Dark Phoenix is not a good film and a whimper for the franchise. Technically, the final X-Men adjacent film is last year’s The New Mutants, another film fraught with delays and reshoots that ultimately did not pan out. It’s a shame that a cartoon in the early 90s is still the best depiction of a classic comic story like The Dark Phoenix Saga and I wonder if the repeated failures will cause Disney to bypass it when X-Men finally enters the Marvel Cinematic Universe. It’s a shame, because it’s really not a hard story to adapt, it’s just one that needs time. It’s not a one-movie deal, it has to be cultivated across films and, most importantly, they need to be films that actually respect the characters. Marvel has proven it can create a team and have the audience care about it, and I don’t mean The Avengers. That was obviously a different animal where most of the characters got stand-alone films first, but Guardians of the Galaxy did not go that route and found a way to make us love the characters on that team. I do suspect that when it comes time to onboard the X-Men that we’ll meet someone like Xavier in a different film before being properly introduced to the full team. And it’s possible we’ll meet other characters prior to that as well. It wouldn’t be hard to slip Storm into whatever comes next for the Black Panther and Wolverine can fit in almost anywhere. That’s a whole other subject though. For now, the X-Men film franchise that began in 2000 is over. It had its ups and downs, but it’s also a big reason why we have the superhero genre today. It was immensely important and I’m glad it exists even if it has many flaws. It’s unfortunate it didn’t get a better send-off, but I think of Days of Future Past as the true bookend and that film is great. And if not, well Logan is possibly the best superhero movie ever and also would be a fine end. Dark Phoenix just happened to be the movie that came last.


Dec. 7 – Bob’s Burgers – “Father of the Bob”

 

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“Father of the Bob” originally aired on December 7, 2014. And as always, there was a delightful Christmas pun in the title sequence.

Bob’s Burgers has somewhat quietly become the best animated show on the Fox Network. Better than the modern version of The Simpsons, and better than Family Guy. It might be the ugliest of the three, but it more than makes up for that with its characters and plots. Bob’s Burgers looks like just another animated sitcom about a family of five on the surface:  the Belchers are short on money, but not on problems. Where the show really separates itself is that it’s never really operated like a conventional sitcom. The members of the family all get along and seem to like each other. There are very few plots centered on conflicts within the family. Rarely do parents Bob and Linda need to discipline the kids or worry about their performance at school. And all three kids are quite weird, and yet no one in the family pokes fun at each other. Well, the kids do point out Bob’s flaws at times, but it’s often in an observational manner as opposed to trying to make him feel bad about himself. This is a family that is incredibly tolerant of each other, almost to a fault as Bob can be a push-over. They rarely say “I love you,” to each other, but it’s obvious that they do in a very natural way that just doesn’t need stating.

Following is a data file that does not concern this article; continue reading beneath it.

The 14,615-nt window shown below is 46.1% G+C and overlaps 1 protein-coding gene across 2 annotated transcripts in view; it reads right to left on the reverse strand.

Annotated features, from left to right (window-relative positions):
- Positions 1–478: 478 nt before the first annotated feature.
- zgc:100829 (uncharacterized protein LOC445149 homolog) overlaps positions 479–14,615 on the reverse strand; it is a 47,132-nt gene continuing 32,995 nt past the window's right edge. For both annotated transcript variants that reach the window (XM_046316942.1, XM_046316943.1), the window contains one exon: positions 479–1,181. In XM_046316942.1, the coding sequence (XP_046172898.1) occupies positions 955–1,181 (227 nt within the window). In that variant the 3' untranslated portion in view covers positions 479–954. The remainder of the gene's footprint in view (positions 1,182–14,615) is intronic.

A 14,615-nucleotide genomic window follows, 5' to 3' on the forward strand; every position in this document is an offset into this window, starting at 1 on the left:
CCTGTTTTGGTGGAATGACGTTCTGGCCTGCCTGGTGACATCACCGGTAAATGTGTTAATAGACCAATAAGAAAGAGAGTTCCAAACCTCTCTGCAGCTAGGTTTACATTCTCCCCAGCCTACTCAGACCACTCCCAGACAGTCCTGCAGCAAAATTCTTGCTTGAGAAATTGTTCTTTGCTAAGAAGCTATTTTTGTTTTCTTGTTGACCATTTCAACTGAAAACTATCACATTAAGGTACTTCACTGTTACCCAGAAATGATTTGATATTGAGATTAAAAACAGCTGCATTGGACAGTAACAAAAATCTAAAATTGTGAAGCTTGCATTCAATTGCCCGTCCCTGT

And, of course, the show is incredibly funny. It’s also incredibly dedicated to holiday themed episodes in a way that few shows are. Every season you can almost guarantee there will be a Halloween, Thanksgiving, and Christmas episode. Sometimes the holiday is just sort of happening in the background, which it kind of is in today’s episode, and other times it’s very much the focus of the episode. It’s certainly great for a website like this one so don’t be surprised if Bob’s Burgers ends up showing up here on an annual basis as well.

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This episode is going to take us back in time more than once.

“Father of the Bob” is actually one of the more melodramatic episodes in the show’s history. It contains a plot revolving around Bob and his father, Big Bob, and how the two struggle to get along with each other. It’s one of the more conventional plots the show has done when compared with its contemporaries, but it still finds ways to impart its unique brand of humor to the story and it largely utilizes the kids to do so.

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A young Bob crafts his first gimmick burger.

The episode opens with a flashback to thirty years prior. On a snowy Christmas, a young Bob (H. Jon Benjamin) is handling grill duties while his dad is at a doctor’s appointment. He’s talking to the burger as he personifies it with a high-pitched voice, something he will carry with him to adulthood. He then presents his burger to patron Henry (Carl Reiner). He dubs it the Baby You Can Chive My Car Burger as it has chives and little fried pickles for wheels, making it simulate a car. Fellow patrons Max (Jordan Peele) and Pete (Nick Offerman) look on as Henry decides if he wants to eat this thing as he had ordered his usual:  a tuna melt. As he looks it over, Big Bob (Bill Hader) returns from his appointment and we find out it was for a prostate exam. His remark, “So that’s what a prostate exam is,” is met with a “I think it’s fun if it’s a surprise!” from Max reminding me that there’s almost no way I can capture all of the good lines that are going to be featured here.

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Little Bob presents his masterpiece to Henry, the Baby You Can Chive My Car Burger.